Once diagnosed, patients should be completely protected from exposure to sunlight. Ideally when outdoors, they should wear a UV-resistant face mask, gloves long-sleeved clothing and wide-brimmed hats and should use the highest factor sunscreens, both in UVA and UVB range. Homes, schools, cars and workplaces should have their windows coated with a film that does not allow the passage of UV light. Modern protective filter exist that filter > 90% of UV radiation without darkening normal daylight. The skin should be regularly examined for suspicious lesions.
Cockayne Syndrome (CS)
Patients with CS show a broad clinical variance. An important clinical feature of CS is growth failure either prenatal or typically after 1 or 2 years of life. This is followed by progressive neurological degeneration and a loss of subcoutaneous fatty tissue leading to a wizened appearance. Therefore this disease belongs to the group of pre-aging syndromes. The head is small with a bird-like nose, deep-lying eyes and patients are mentally retarded. Other clinical features include difficulties in standing and walking, problems with the eyes and deafness. Patients are very sensitive to sunlight but they don’t have pigmentation changes and they don’t get skin cancer. There is a wide range in type, severity, age at onset and progression of symptoms. In particular the combination of mental retardation and growth retardation should make one think of a possible CS.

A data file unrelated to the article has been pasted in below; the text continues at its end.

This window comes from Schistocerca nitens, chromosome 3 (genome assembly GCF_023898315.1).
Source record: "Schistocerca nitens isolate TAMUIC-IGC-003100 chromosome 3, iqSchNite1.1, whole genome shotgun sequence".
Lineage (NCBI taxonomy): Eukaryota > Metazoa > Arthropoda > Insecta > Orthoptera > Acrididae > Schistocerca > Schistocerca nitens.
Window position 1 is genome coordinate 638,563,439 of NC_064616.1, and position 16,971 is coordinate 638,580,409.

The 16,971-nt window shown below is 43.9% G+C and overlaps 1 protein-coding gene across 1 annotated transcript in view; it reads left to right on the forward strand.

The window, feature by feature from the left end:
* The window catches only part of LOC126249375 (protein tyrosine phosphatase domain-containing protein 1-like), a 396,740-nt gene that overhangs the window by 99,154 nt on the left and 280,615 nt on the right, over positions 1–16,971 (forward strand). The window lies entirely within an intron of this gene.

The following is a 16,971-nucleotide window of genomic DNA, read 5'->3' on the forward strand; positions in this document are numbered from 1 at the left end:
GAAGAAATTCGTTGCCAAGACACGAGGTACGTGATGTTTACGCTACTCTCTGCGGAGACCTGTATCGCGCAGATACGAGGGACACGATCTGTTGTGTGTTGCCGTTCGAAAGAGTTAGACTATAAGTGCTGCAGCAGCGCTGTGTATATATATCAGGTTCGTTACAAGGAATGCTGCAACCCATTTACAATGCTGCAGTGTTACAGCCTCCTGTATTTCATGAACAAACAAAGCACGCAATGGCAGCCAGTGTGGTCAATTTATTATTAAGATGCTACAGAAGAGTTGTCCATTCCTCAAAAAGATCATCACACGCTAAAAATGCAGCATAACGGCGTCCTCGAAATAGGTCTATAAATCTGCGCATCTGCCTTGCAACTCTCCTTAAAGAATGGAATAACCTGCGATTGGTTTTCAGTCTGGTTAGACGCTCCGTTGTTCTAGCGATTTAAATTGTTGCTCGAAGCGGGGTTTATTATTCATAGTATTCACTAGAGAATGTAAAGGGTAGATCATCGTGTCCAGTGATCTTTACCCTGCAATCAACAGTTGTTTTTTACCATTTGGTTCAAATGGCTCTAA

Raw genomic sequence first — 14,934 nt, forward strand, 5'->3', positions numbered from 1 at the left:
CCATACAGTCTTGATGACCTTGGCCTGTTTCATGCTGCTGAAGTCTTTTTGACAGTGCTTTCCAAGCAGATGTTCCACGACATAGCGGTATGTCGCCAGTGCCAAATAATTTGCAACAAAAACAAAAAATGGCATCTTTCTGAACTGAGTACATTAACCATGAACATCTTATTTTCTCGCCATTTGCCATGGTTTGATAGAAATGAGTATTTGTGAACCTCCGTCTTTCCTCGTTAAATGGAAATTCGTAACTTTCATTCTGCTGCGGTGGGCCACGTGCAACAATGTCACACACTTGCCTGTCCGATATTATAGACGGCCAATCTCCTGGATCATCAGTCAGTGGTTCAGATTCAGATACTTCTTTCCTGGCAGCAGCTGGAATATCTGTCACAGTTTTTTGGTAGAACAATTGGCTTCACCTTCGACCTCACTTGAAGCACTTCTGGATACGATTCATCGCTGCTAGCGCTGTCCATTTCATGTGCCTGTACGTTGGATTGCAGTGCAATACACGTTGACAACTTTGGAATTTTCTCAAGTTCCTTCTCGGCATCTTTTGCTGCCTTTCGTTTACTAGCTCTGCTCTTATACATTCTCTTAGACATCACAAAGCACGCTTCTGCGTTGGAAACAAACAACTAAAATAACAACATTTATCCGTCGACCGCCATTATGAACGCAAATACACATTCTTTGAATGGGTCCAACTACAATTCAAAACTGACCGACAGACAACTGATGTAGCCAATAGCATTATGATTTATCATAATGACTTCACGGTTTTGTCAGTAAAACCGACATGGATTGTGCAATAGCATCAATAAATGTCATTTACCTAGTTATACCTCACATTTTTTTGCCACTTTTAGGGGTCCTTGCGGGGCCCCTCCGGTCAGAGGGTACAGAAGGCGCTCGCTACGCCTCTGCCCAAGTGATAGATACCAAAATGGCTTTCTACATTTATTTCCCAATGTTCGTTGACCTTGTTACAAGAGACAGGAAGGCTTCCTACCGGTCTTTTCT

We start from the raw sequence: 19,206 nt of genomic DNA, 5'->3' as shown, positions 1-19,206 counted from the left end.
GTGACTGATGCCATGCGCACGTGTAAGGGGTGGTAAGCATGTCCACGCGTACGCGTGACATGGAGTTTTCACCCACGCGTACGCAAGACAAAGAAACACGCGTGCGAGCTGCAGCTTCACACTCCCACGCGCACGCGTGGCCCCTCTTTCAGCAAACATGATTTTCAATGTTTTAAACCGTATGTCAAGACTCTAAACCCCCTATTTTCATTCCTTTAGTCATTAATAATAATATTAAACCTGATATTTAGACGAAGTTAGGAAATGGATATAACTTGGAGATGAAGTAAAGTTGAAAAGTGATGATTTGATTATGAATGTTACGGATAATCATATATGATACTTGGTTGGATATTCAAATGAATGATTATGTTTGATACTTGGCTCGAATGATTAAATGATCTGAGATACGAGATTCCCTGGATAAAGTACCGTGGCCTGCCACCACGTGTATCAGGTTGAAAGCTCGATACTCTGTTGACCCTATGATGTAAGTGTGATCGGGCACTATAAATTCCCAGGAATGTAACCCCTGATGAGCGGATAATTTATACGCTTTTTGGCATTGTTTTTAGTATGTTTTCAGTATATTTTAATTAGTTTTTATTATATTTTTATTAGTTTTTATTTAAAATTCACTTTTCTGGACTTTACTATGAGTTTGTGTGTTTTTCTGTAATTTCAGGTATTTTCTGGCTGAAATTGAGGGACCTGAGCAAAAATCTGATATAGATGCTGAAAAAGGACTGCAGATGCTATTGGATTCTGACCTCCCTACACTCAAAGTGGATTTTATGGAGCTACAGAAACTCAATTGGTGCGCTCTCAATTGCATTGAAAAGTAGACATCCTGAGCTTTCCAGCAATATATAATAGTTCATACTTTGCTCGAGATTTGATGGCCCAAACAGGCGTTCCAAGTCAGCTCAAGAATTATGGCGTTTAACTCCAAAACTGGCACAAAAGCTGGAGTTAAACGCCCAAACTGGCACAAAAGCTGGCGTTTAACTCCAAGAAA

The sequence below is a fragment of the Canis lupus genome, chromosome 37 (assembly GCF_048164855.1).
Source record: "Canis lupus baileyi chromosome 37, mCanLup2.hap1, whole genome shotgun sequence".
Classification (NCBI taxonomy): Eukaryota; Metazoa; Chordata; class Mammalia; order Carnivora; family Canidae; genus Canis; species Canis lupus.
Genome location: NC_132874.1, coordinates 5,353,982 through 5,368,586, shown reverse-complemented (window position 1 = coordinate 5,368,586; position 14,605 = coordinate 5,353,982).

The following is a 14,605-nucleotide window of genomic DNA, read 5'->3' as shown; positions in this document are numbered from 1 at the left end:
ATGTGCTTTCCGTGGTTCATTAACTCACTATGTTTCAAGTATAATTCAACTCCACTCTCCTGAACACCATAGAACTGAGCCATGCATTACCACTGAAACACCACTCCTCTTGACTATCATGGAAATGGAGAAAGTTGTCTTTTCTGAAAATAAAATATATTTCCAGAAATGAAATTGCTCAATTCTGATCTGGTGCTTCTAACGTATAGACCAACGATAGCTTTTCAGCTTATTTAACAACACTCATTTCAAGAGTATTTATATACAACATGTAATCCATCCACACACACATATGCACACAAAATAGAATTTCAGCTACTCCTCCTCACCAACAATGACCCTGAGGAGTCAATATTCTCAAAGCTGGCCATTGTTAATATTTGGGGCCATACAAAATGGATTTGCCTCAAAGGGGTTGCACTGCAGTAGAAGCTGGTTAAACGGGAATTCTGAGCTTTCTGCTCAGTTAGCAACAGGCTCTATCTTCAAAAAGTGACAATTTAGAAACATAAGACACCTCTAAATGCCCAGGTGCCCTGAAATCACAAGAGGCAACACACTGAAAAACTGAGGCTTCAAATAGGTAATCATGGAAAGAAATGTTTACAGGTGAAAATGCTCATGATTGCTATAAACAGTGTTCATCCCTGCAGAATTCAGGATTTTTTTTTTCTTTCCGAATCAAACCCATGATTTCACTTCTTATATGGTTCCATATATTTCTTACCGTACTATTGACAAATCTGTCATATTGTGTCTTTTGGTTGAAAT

About 50% of CS patients show an altered cellular response to UV resulting from mutations in the CSA/ERCC8 or CSB/ERCC6 genes. These genes code for proteins that are involved in repairing a special fraction of the DNA that is in active use by the cell.
The diagnosis of CS is made clinically based on growth failure, neurological abnormalities and eye problems. The photosensitive subtype may be conclusively confirmed by analyzing patient’s cells for the appropriate DNA repair defect. Prenatal diagnosis is available for at risk pregnancies in families in which the repair defect in the affected member(s) has been already detected in the cellular test.
Therapy involves UV protection and supportive therapy of symptoms.
A combination of XP and CS is possible, usually characterized by a severe clinical course.